Title IX Lessons Learned
“I should have felt safe at Myers Park High School and I did not.” - former student.
Charlotte-Mecklenburg Schools in Charlotte, North Carolina is learning the hard way why Title IX policies and procedures should be firmly in place. After months of student and parent complaints about the school’s responses to sexual assault claims, two lawsuits, and a principal suspension, a Title IX task force released their report. The task force was comprised of both students and adults and the report outlined 63 recommendations.
Among the recommendations was changing the school districts' procedures to align with Title IX requirements. There were several areas that CMS allegedly failed in that can be helpful lessons for other schools and school districts:
Keep Proper Documentation and Record Keeping. When the local news station WBTV was asking for reports of sexual abuse the school district had a hard time locating some of the past reporting documents. Record keeping is crucial not only for the initial investigation but also for any follow-up in the future (including possible lawsuits). The 2020 Title IX regulations require records of all investigations to be kept for 7 years. Because many sexual misconduct claims are brought forward decades after the abuse, we recommend having a system in place to keep records indefinitely.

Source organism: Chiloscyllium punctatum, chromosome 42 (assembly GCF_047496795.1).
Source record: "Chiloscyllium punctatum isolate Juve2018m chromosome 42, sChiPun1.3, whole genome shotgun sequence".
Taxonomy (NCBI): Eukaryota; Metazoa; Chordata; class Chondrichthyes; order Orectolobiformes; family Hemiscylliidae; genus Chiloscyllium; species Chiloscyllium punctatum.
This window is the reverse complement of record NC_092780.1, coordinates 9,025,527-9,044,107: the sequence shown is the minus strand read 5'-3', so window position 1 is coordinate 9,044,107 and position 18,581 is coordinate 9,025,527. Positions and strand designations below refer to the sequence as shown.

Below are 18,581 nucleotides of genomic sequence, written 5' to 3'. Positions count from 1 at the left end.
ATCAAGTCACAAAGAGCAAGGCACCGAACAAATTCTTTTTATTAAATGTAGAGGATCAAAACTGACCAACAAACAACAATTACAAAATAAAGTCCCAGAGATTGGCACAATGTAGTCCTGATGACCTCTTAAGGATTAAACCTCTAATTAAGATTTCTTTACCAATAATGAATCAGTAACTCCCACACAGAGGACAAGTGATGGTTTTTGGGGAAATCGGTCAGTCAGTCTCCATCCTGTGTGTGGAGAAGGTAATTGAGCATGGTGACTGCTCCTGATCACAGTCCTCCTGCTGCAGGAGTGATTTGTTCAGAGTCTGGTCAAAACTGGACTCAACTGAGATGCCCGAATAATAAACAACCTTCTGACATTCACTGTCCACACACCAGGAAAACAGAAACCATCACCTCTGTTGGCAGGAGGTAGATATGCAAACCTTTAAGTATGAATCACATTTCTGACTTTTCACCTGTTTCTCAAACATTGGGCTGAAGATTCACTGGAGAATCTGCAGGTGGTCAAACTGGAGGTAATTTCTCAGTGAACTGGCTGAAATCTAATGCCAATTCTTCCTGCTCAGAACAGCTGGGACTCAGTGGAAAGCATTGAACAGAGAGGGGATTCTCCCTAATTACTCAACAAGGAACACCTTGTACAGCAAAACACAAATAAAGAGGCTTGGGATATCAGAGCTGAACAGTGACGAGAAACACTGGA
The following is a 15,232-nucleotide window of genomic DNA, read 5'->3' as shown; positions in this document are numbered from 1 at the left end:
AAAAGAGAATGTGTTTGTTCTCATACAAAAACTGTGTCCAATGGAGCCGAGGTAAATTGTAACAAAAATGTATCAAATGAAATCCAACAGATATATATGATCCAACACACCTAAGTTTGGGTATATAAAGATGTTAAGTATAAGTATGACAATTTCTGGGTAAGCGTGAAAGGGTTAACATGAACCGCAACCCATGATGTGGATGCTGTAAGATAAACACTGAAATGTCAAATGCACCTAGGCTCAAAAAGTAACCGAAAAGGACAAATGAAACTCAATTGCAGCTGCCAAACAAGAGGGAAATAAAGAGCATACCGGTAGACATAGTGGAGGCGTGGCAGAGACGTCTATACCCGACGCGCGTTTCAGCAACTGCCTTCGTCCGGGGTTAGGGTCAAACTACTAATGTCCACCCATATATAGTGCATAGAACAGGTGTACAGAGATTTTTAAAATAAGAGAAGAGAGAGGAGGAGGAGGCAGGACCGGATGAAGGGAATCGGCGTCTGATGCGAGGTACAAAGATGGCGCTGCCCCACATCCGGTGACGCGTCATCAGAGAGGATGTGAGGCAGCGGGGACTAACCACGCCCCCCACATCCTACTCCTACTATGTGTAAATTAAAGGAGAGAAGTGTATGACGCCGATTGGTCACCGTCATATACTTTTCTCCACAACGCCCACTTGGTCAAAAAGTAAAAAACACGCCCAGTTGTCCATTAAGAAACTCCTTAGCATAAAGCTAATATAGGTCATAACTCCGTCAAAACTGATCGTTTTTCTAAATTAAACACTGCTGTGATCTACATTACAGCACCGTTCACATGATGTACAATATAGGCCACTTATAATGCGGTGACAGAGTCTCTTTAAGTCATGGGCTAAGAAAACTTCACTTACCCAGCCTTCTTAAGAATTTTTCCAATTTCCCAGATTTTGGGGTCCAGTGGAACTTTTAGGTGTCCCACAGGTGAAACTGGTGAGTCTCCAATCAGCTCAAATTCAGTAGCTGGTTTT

Reporters must be free from retaliation. One of the claims against CMS is that they repeatedly punished students who reported a sexual assault. In order for reports of sexual harassment and abuse to occur, victims and reporters must trust they won’t also be penalized. The 2020 Title IX regulations require supportive measures to be in place to prevent retaliation and a prompt response to retaliation when it does occur.
All staff members must understand how Title IX proceedings work. Based on some emails, allegedly there was confusion among some staff members about how Title IX reports were investigated and recorded. It’s vital that all staff members know how concerns and complaints of sexual harassment and abuse are handled. Title IX regulations require 8-hours of training for your designated leaders and awareness training for your school employees. McGrath Training Solutions offers Title IX training to help keep your school district compliant.
Victims must be included in the investigation. Another allegation against CMS is that they didn’t include sexual assault victims in the investigation and they didn’t notify them of the investigation outcomes. The 2020 Title IX regulations require all parties to be informed about the procedures in an investigation and all parties should be provided written notice of the investigation and have a chance to review the investigation report.
These allegations and the fallout because of them have taken up almost the entire school year for CMS. In addition to failing to make their students feel safe, they also are facing multiple lawsuits and leadership dismissals. Don’t let this happen to your schools.
Take time to proactively protect yourself, your schools, your staff, and your students. Review your policies and procedures and implement training and systems for a prompt, thorough response to ALL concerns and complaints.